Hjem
Klinisk institutt 1
Midtveisevaluering

Midtveisevaluering - Ida Ajvazi Herdlevær

Midtveisevaluering for ph.d.-graden ved Universitetet i Bergen for kandidat Ida Ajvazi Herdlevær

Ida Ajvazi Herdlevær er tilknyttet Klinisk institutt 1. Veiledere er Christian Vedeler, Manja Schubert og Sonia Gavasso.

Prosjekt

Paraneoplastic cerebellar degeneration: mechanistic insight on CDR protein function to develop neuroprotective treatments

Abstract

Paraneoplastic cerebellar degeneration (PCD) is a rare autoimmune-mediated neurodegenerative disease that is associated with onconeuronal autoantibodies and subacute cerebellar ataxia. In gynecological cancer, the most frequently detected PCD autoantibody is anti-Yo. Anti-Yo reacts with ovary and breast cancer cells, but can also react with cerebellar Purkinje neurons by crossing the blood-brain barrier. In Purkinje neurons, anti-Yo binds to the cerebellar degeneration-related antigens, CDR2 and CDR2L. This binding causes neuronal dysfunction and Purkinje neuron death, and thereby leads to gradual loss of motor control in PCD patients.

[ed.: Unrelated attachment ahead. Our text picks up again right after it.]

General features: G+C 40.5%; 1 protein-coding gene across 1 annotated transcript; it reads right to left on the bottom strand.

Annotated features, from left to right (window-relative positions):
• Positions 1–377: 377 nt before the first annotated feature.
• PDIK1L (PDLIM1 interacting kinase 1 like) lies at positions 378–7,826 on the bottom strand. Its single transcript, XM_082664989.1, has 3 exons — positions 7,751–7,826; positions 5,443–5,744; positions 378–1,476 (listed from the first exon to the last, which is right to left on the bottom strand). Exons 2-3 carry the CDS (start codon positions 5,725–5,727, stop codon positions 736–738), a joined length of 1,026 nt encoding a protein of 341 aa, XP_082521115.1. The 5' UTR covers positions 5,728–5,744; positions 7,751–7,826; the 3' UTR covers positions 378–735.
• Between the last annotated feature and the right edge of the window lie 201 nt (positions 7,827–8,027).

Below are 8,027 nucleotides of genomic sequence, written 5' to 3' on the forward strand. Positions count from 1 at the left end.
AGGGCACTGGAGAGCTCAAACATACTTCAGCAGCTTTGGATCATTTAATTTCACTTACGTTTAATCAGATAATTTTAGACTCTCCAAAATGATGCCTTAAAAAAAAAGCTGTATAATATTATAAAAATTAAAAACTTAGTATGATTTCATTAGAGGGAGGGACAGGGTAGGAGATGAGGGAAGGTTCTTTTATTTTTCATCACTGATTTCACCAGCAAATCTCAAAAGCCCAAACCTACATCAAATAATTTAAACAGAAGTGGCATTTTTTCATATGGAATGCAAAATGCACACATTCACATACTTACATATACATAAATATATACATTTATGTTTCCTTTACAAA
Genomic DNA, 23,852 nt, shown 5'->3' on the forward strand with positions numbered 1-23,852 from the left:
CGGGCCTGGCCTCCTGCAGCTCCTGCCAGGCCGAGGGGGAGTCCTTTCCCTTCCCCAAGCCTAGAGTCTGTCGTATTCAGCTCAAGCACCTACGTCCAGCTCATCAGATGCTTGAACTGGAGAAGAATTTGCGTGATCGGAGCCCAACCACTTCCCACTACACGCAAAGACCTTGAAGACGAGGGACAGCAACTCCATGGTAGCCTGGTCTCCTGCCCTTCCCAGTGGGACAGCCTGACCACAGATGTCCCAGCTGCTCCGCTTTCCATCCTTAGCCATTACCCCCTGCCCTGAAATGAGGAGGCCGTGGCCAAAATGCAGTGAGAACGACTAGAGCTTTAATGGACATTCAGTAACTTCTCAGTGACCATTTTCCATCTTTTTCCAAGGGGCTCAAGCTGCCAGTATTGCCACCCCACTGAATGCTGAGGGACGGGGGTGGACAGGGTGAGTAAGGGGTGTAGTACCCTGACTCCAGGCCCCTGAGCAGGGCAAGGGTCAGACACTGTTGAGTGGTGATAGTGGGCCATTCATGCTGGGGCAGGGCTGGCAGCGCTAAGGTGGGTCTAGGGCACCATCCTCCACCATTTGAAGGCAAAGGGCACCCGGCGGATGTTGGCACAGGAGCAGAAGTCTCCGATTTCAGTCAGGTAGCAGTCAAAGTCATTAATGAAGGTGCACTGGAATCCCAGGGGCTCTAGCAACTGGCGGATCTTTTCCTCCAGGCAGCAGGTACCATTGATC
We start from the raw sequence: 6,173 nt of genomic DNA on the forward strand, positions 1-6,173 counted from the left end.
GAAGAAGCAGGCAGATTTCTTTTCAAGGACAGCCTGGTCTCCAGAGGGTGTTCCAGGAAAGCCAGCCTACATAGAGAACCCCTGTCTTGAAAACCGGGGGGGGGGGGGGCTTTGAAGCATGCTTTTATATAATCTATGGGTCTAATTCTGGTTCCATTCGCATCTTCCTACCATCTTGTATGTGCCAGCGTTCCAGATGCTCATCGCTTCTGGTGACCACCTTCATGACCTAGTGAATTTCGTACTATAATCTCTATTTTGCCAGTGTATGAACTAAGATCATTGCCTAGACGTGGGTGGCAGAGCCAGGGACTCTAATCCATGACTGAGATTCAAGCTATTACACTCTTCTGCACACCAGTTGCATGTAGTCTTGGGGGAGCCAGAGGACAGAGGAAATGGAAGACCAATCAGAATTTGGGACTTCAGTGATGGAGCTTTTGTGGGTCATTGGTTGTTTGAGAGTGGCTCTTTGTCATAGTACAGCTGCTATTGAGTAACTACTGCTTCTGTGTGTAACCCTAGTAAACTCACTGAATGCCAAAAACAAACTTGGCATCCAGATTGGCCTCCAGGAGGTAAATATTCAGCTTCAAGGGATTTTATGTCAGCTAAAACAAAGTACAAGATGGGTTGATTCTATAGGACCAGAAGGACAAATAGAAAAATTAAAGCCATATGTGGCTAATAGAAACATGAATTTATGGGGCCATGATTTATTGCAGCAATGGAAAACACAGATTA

By today, our knowledge in terms of cellular and molecular mechanisms that mediate PCD pathogenesis is limited. Therefore, we want to investigate the cellular location of CDR2 and CDR2L in cancer cell lines and identify protein-protein interaction partners to address the functions of the CDR proteins. Preliminary data indicate that CDR2 is associated with nuclear speckles and cytoplasmic filaments, implying a functional role in signal transduction and/or gene transcription. CDR2L is located in close proximity to membrane-bound organelles, such as the endoplasmic reticulum, suggesting a functional role in regulation of calcium signaling.

Since most antigens of onconeuronal antibodies are intracellular, it has been argued that antibodies to these targets are unlikely to be pathogenic. It has been presumed that the extensive loss of Purkinje neurons observed in PCD patients is mainly caused by T-cell infiltration and microglia activation. In this project, we want to investigate the function and location of microglia in the late phase of PCD in human cerebellum sections, using a new technique called imaging mass cytometry.